Nevada County supervisor says county benefits in waiver of fees for River Valley Bank
The realignment of Town Talk Road has been a headache for the president and CEO of River Valley Community Bank.
John Jelavich said he wants the new bank at 580 Brunswick Road to have vehicle access to Town Talk Road. He’s willing to pay some $90,000 to realign a portion of Town Talk for that access — money he said is in addition to the bank’s construction costs.
That realignment is expected to fix the problem intersection of Town Talk, Brunswick and Bubbling Wells roads.
Jelavich said he approached Nevada County Supervisor Dan Miller, asking if the county could help absorb some of the cost of the road realignment.
“There’s a lot of other people that benefit from this being done other than us,” Jelavich said, adding moments later: “It’s just been a big headache for me.”
The Board of Supervisors last week voted 3-to-2, with Supervisors Richard Anderson and Heidi Hall opposing, directing county staff to develop an agreement calling for the waiver of fees or reimbursement of certain costs to the bank.
The issue will return Aug. 14 to supervisors for a vote.
Josh Pack, the county’s principal civil engineer, said fees for an easement abandonment permit, the Local Agency Formation Commission and Board of Equalization total around $4,000. Jelavich said it’s about another $4,800 for the county to dig up the old portion of Town Talk, which vehicles wouldn’t use after the road’s realignment.
That’s around $9,000 the county would give up in exchange for $90,000 in road work, Jelavich said.
“There’s no way that that intersection could have been corrected spending that amount of money,” He said of the $9,000. “It’s a no brainer.”
Homeowners in the area have complained for years about the intersection of Town Talk, Brunswick and Bubbling Wells roads.
Miller said he met with them in his first year as a supervisor. The homeowners worried about the danger of the intersection. People feared wrecks would happen.
The result was always the same, he said — the county lacked funds to fix the intersection. Property owners would continue to complain, nothing would occur and the cycle would continue.
Then Miller in early 2017 learned about the new bank. A project schematic showed the realignment of Town Talk.
He said it was a possible solution to a complex problem.
The complexity stems from the project resting in both the unincorporated county and Grass Valley. According to Pack, much of the project is in the city. Grass Valley has only required a vehicle entrance from Brunswick. The county, which has jurisdiction over the portion of Town Talk the bank wants to access, has made the Town Talk entrance contingent on either a traffic study or the road’s realignment.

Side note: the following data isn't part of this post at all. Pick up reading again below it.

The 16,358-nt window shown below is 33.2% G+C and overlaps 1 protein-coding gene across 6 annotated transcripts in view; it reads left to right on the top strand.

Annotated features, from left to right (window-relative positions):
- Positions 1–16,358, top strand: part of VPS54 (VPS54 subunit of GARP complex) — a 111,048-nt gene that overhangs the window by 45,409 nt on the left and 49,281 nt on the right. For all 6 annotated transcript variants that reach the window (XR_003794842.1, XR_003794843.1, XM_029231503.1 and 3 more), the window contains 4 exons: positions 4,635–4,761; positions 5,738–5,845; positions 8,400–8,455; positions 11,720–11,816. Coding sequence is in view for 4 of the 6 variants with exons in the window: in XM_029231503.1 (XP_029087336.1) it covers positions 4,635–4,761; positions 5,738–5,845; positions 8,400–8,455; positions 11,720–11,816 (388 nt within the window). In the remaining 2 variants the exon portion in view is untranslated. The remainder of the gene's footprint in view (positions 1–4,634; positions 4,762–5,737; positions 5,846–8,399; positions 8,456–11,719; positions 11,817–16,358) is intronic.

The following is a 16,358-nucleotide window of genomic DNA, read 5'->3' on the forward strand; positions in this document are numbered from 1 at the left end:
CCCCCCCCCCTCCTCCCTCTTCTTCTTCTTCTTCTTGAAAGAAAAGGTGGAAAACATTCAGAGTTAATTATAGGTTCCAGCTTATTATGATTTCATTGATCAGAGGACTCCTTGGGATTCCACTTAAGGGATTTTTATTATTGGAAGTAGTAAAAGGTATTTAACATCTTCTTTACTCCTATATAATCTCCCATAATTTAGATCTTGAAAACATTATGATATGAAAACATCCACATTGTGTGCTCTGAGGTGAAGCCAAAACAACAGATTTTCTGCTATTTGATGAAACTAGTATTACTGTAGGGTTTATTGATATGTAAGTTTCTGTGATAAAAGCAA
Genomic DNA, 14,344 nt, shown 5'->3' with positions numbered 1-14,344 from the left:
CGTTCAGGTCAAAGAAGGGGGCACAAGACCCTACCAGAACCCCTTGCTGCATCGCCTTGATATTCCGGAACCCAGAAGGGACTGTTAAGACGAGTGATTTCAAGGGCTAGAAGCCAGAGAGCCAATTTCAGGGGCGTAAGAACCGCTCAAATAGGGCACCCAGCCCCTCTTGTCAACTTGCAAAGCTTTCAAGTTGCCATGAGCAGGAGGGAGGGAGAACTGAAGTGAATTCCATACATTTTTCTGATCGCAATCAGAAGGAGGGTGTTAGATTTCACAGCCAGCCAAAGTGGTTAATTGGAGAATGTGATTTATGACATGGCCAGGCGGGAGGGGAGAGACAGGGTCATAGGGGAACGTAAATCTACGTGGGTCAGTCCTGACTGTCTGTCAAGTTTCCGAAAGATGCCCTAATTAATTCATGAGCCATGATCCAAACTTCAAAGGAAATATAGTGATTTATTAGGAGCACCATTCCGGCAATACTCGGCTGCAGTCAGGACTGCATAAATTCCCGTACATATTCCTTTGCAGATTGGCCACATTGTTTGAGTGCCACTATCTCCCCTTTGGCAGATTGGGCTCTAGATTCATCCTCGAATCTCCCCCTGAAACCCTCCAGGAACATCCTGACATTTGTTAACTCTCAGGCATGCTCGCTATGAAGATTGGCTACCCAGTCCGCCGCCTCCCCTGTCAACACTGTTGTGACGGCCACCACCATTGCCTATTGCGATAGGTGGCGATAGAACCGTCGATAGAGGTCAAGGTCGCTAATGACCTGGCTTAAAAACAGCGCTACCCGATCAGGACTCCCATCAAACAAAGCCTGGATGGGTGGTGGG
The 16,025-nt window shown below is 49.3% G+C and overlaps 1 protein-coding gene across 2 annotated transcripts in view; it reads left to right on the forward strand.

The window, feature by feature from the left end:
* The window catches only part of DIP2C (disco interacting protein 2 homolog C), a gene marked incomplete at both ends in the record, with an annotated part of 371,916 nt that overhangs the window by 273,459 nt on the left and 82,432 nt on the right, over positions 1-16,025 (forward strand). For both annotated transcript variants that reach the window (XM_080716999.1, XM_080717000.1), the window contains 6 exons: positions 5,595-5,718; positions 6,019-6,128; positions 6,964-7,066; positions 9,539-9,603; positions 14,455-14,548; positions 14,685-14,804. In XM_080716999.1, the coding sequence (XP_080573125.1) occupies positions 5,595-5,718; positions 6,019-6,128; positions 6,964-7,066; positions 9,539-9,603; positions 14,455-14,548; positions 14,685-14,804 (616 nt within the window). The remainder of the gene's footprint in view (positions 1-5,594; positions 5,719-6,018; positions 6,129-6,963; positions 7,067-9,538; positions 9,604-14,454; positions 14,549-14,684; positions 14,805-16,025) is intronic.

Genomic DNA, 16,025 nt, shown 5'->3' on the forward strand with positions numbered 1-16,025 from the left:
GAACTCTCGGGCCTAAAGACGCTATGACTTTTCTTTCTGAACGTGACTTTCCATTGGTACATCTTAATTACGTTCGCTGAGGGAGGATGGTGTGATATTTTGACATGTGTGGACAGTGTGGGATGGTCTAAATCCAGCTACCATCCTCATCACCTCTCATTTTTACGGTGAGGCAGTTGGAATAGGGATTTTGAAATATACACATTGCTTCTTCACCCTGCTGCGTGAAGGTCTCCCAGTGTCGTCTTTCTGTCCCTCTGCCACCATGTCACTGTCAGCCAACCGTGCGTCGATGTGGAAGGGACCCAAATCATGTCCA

The bank — which has encountered higher than expected costs — could forego its Town Talk entrance, only rely on the Brunswick access, and the county wouldn’t get its $90,000 realignment, Jelavich said.
“In the end, it’s going to be really good,” Jelavich added. “We’re here for the long run. We want to be good neighbors.”
YubaNet in an opinion piece questioned Miller for failing to disclose during the July 17 meeting certain campaign donations he’s received from people connected to the bank project.
Sierra Foothills Construction Company is building the bank. Keoni Allen, president of Sierra Foothills, also is chairman of the Nevada County Contractors’ Association Political Action Committee. That committee donated almost $6,000 to Miller’s campaign this year.
Michael Vasquez, a former senior vice president with River Valley Community Bank, donated $200 to Miller’s campaign this year. After he made those donations the bank rehired him as senior vice president, special projects officer. In that capacity he’ll help with relocating the bank, currently on Sutton Way, to its new location.
In 2017 the Political Action Committee gave $2,000 to Miller. Dale Creighton — owner of SCO Planning Engineering & Surveying, which is involved in the project — gave $198.
Miller said the contributions he’s received have no connection to the bank project. The people and Political Action Committee contributed because he supports the trades, he said.
If someone believes the donations “look and smell funny,” it’s because they want to believe it, Miller said.
“You make decisions based on what you feel is best for the public,” Miller said.
During the July 17 meeting CEO Rick Haffey and Anderson questioned the county setting a precedent by waiving or reimbursing fees. Miller this week argued the county already has by spending $350,000 on an environmental report for a cannabis grow ordinance. Growers, Miller said, could be forced to pay for their own individual environmental reports.
Anderson declined comment when contacted. Hall, who also opposed staff developing an agreement for the bank, couldn’t be reached for comment.
Reaching a vote after lengthy discussion, supervisors quickly made their decisions. Supervisor Ed Scofield paused briefly before casting the deciding vote in favor.
“I’m just going to go with a little common sense here,” Scofield said. “For 10 grand we can take care of an issue. I’m going to vote yes.”
To contact Staff Writer Alan Riquelmy, email firstname.lastname@example.org or call 530-477-4239.
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